Giuseppe di Stefano sang the part of Alfredo in Giuseppe Verdi’s opera La Traviata. In the second act, he was supposed to throw some stage money into the face of the character Violetta — a deadly insult. Unfortunately, once on stage he discovered that his dresser had forgotten to put the stage money into a pocket — any pocket — of his costume. Forced to improvise, he slapped Violetta. The woman playing Violetta never forgave him.

One of the great dance teams of all time is Anna Pavlova and Mikhail Mordkin, but mishaps happen even to great dance teams. While touring, they performed in Mordkin’s Legend of Azyiade, based on The Arabian Nights. During a performance, Ms. Pavlova with her usual vigor hurled herself into Mr. Mordkin’s arms, and the sofa he was sitting on collapsed.

While playing Juliet in Shakespeare’s Romeo and Juliet, Constance Benson once stood on a rather shakily constructed balcony. She was warned not to move around too much, but in the emotion of acting, she forgot her instructions. The balcony collapsed, and she tumbled right into Romeo’s arms.

French soprano Emma Calvé once had the misfortune of having her knickers fall down while she was singing in the presence of Queen Victoria of Great Britain. Ms. Calvé remained calm and kicked the knickers into the wings as she continued to sing, but Queen Victoria was shocked and did not applaud at the end of the performance.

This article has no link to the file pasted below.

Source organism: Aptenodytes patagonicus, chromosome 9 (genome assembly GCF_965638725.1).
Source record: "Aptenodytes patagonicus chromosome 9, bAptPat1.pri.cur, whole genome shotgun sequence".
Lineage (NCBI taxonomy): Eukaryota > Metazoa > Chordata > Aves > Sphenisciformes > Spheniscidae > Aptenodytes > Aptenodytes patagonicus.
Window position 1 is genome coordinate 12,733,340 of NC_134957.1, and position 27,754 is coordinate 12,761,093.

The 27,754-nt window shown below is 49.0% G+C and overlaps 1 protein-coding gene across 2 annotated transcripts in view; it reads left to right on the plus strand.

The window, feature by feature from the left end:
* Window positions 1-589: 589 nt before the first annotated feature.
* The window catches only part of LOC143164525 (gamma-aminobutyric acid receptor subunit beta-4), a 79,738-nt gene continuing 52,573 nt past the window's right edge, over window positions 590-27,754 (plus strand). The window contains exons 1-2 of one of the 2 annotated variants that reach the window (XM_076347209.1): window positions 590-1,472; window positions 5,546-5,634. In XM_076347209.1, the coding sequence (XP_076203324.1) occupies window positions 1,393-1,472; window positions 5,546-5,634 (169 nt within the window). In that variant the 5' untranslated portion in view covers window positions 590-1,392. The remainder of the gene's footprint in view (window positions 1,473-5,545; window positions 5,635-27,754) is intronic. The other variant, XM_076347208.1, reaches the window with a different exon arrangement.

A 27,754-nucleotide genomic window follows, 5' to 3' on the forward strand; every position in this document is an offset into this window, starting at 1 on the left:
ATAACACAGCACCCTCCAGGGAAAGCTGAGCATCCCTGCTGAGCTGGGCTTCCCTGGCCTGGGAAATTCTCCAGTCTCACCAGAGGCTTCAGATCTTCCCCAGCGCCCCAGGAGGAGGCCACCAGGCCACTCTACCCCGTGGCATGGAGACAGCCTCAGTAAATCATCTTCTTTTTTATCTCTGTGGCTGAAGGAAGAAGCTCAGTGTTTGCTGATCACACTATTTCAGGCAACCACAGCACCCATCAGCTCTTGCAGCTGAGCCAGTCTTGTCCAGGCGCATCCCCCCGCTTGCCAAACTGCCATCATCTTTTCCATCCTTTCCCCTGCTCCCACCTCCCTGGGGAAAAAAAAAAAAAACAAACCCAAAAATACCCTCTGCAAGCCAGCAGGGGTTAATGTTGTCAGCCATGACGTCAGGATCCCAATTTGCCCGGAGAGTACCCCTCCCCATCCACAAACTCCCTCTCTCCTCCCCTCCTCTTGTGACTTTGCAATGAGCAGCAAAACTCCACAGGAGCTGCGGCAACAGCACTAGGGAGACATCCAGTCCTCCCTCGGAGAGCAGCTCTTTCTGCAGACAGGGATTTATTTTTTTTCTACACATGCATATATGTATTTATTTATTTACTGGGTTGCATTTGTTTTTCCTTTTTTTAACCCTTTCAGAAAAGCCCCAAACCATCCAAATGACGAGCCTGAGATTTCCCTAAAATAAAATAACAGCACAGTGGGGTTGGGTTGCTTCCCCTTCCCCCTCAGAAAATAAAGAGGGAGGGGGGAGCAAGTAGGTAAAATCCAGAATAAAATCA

Frank Benson once played Hamlet so energetically that when he plunged his sword through a curtain he sliced through the eyelid of the actress playing the Queen. She asked him in a whisper if her eye was put out, and he whispered back, “No,” and to please keep the injury hidden from the audience.

While singing in Verdi’s La Forza del Destino, tenor Enrico Caruso was supposed to throw a gun on the floor, at which time a stagehand would fire a blank offstage. Mr. Caruso did throw the gun on the floor, but there was no gunshot — so Mr. Caruso said loudly, “BANG.”

On one occasion, Alicia Markova, while dancing in the role of Giselle, started to pull some lilies from the stage, only to discover that the stagehands had mistakenly nailed them down. With a mighty effort, she wrenched them free, then continued to dance.

At the 1986 Federal Express St. Jude Classic, Gary McCord hit five shots in a row into a pond. Finally, he looked at his club. He was using a 4-iron instead of the 3-iron he thought he was using.

Ballet dancer Anna Pavlova loved to swim, although she was not very good at it. She liked to dive into the water and once knocked herself out with a dive.

Copyright by Bruce D. Bruce; All Rights Reserved